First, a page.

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Containing German cockroaches


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Call me crazy but I'm planing on getting Blattella germanica and I'm wondering that on how to contain them. I've herd that they can climb vasaline and I can't allow that, can anybody tell if it's true and if not tell me another easy way of containing them :D

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Parcoblatta spp. are common throughout much of the US. Otherwise you have to look up what is in your area.

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I haven't kept them, but the ones I see outside are slow and a bit clumsy (for roaches). They can't climb.

If you want to attract them or other native roaches lay down a piece of cardboard over some decaying leaves in a shady area near (but a few meters away) your home. Cover with leaves, brush, grass clippings, or wood, etc and water it a couple times a week. You'll get get all sorts of insects and isopods under it after a couple weeks.

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Thanks for the tip and I know a place where there is alot of leaf litter but is there a chance that I can catch small roach species like Asian roach( Blattella asahinai) by just scooping up leaf litter an putting it in a container because I have seen dead Asian roaches in spider webs and once again keep on posting :)

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  • 3 months later...

Never mind I was force to through them away :( Now I am wondering if there is any wild species of cockroach that will not infest my home. Any suggestion :)

What did you do with the Germans? When mine get loose, I suck them up into a mini-vac and shake them back in their house. When they get overpopulated, I let some go in the woods somewhere if it's nice weather. Just an idea if you still have any running around. Too bad I didn't see your post ealier, cause I know vasoline doesn't work. Others on the site have recommended sticking packing tape to the cage wall or durable teflon (not the flimsy thin white teflon). Good luck with your new species.
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  • 1 month later...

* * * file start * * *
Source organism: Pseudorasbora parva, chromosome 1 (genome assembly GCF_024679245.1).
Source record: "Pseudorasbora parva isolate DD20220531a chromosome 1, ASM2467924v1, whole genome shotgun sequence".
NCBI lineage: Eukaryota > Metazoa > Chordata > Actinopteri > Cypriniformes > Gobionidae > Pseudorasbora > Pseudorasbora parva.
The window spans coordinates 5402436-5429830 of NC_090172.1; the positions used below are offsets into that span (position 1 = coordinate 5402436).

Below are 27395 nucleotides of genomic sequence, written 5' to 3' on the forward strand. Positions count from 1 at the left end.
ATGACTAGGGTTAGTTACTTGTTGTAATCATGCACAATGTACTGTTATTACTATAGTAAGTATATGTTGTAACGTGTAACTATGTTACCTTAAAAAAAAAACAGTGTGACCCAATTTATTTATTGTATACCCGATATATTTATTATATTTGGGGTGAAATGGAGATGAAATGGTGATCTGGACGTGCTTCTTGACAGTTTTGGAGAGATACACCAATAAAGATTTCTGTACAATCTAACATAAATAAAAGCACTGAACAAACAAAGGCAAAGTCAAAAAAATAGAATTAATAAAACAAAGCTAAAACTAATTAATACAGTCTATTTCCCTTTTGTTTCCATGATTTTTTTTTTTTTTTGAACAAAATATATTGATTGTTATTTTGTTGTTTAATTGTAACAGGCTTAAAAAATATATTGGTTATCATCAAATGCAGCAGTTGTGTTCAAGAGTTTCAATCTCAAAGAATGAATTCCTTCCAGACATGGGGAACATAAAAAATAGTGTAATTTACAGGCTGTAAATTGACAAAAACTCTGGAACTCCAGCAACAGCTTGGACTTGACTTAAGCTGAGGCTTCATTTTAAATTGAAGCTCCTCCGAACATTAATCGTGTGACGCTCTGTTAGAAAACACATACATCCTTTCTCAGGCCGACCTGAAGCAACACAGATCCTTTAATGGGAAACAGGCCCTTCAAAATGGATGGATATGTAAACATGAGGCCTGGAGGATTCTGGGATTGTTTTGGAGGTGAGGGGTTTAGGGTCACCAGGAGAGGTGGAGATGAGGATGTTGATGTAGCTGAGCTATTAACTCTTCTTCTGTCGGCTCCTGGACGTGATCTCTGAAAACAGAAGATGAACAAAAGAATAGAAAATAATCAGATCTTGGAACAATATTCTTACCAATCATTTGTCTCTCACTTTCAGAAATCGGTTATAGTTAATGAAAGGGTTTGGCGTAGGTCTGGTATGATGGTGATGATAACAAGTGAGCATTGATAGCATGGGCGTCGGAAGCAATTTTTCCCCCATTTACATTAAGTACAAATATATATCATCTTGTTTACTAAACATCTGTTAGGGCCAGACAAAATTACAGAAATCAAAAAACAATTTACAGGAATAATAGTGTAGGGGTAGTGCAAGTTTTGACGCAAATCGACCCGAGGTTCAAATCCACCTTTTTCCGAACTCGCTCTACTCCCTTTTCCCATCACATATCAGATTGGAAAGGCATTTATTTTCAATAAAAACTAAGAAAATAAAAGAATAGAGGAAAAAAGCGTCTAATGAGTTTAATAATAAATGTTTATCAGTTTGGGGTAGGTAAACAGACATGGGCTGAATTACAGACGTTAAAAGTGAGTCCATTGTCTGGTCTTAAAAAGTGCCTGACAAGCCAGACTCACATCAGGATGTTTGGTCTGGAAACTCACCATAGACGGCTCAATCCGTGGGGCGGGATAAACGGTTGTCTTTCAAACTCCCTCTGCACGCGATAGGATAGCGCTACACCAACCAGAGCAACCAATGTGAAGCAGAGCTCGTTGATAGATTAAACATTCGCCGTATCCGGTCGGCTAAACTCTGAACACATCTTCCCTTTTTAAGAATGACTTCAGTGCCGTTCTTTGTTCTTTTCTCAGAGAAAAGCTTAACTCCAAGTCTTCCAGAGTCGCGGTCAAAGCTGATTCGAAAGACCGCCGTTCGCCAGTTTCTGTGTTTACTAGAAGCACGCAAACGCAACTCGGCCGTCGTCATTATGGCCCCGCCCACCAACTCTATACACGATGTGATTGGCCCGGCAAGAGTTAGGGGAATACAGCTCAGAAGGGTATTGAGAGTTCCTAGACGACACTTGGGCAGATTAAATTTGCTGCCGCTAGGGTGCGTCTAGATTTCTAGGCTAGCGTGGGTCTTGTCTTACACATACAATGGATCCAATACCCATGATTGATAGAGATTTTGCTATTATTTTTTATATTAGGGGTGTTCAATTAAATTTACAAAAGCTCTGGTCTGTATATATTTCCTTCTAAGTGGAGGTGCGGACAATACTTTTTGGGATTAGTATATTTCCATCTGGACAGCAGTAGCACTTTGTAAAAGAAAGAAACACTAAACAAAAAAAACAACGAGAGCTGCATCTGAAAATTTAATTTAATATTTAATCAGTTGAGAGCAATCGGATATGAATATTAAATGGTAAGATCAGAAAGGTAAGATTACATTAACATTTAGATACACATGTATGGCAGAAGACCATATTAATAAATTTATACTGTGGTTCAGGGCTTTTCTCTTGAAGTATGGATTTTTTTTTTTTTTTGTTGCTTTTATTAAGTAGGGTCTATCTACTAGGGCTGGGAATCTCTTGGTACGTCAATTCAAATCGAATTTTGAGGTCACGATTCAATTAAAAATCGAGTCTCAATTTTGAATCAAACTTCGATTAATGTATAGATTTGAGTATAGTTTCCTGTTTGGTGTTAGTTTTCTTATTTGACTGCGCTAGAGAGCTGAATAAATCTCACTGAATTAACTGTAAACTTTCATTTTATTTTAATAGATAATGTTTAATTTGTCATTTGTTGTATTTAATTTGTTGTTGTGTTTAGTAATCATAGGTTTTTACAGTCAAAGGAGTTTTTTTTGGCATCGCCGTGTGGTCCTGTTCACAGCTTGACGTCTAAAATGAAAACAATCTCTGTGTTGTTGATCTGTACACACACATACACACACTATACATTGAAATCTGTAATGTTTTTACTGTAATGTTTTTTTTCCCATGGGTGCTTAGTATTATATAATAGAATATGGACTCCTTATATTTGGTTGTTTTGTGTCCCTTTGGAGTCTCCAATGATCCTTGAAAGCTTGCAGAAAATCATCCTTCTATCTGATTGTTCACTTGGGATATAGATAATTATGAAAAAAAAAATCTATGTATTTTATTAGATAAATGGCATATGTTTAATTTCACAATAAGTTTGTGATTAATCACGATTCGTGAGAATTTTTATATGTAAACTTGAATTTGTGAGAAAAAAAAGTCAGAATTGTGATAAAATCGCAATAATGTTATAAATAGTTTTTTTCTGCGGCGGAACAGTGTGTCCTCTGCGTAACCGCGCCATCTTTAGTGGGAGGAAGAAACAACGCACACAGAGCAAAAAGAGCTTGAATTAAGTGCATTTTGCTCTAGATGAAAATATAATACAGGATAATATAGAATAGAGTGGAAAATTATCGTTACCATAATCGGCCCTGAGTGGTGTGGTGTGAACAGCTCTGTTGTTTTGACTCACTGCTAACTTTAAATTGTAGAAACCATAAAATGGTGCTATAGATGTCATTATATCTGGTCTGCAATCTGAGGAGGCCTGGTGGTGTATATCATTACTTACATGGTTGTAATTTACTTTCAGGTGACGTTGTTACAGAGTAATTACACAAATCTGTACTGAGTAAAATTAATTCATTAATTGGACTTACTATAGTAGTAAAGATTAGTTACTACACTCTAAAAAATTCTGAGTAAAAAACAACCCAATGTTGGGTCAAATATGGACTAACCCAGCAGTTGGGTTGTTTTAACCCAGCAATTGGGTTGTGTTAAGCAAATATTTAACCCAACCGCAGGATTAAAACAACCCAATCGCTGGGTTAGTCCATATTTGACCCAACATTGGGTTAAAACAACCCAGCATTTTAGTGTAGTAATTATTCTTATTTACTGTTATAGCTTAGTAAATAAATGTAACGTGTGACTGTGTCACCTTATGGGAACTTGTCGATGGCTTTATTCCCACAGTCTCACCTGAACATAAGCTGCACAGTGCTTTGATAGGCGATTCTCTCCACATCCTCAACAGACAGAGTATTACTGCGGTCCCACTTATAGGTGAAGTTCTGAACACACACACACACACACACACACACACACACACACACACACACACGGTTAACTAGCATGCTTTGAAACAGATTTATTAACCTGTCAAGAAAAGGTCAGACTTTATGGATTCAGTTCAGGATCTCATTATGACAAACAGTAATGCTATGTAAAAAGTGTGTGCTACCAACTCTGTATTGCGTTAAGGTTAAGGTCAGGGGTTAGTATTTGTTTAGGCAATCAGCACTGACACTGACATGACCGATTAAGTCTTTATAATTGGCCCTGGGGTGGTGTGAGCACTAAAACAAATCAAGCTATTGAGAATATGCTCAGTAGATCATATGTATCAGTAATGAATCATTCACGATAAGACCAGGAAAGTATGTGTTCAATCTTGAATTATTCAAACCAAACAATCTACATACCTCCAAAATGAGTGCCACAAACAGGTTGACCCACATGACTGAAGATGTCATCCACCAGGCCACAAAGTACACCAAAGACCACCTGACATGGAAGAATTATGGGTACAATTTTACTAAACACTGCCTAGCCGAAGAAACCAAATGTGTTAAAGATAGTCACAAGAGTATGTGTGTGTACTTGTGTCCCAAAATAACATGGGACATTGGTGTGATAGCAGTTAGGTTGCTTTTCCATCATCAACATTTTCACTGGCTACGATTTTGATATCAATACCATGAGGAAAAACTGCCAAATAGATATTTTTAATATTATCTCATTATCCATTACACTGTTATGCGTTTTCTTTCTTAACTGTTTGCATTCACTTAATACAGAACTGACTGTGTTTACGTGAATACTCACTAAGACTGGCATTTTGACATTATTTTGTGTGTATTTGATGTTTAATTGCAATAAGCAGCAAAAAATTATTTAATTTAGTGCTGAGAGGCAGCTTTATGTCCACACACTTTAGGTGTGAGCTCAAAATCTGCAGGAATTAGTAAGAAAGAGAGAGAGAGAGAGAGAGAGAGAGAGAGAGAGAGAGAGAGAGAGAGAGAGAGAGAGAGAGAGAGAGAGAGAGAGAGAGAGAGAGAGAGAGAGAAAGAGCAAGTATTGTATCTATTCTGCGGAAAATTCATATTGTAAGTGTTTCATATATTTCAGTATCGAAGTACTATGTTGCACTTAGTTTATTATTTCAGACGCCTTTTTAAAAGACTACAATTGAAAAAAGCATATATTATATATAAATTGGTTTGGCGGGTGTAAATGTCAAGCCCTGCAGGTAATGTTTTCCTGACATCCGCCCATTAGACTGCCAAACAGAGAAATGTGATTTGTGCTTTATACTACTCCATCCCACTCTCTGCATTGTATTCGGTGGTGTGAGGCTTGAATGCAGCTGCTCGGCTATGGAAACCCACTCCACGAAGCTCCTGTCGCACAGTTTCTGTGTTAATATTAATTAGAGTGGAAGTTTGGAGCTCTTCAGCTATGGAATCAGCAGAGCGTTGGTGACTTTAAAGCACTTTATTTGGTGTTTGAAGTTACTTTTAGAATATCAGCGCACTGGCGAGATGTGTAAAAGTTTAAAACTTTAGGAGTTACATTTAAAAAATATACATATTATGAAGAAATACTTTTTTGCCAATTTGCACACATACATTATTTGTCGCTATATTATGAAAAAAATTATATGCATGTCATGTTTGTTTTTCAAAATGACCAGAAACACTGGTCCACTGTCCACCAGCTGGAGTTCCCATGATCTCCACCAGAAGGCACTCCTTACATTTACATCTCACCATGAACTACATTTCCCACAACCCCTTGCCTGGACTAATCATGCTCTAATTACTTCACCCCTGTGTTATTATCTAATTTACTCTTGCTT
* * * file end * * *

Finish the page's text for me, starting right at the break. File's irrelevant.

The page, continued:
When they get overpopulated, I let some go in the woods somewhere if it's nice weather.
This is very irresponsible. You should never let loose any unwanted or extra roaches to the environment. Even if they're native species there's always the possibility of introducing a disease that could affect them or other species. This applies to all pets of any kind. If you need to dispose of extra roaches then you should double bag them, put them in the freezer for a couples days, and then put the bag in the trash. Look at the problems Florida is dealing with all the non-native animals in the everglades and elsewhere that were once formally kept as pets.
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Are you sure they can survive being frozen? I've heard different views from people. One believes they wouldn't survive winter 'cause they're sub-tropical animals. Another believes they will hibernate if frozen and revive when it's warmer. That's what I hope for any of my released roaches who might not make it far enough underground or inside somewhere before winter. Plus, contrary to popular belief, Orin says in his book that roaches do not carry any disease that their legs cannot retain the germs they walk through.

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Plus, contrary to popular belief, Orin says in his book that roaches do not carry any disease that their legs cannot retain the germs they walk through.

Roaches, like any other organism, can very well carry disease. I believe this statement refers to the spread of disease from roaches to humans, refuting the idea that roaches are disgusting disease vectors. However, roaches can still very well spread disease within their own populations, and that would most likely be very problematic for the ecosystem.

Euthanize your roaches; never release.

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  • 2 weeks later...

Are you sure they can survive being frozen? I've heard different views from people. One believes they wouldn't survive winter 'cause they're sub-tropical animals. Another believes they will hibernate if frozen and revive when it's warmer. That's what I hope for any of my released roaches who might not make it far enough underground or inside somewhere before winter. Plus, contrary to popular belief, Orin says in his book that roaches do not carry any disease that their legs cannot retain the germs they walk through.

I am sure they can survive being frozen. My friend found a lot of German roaches from a bridge in a restaurant that day.

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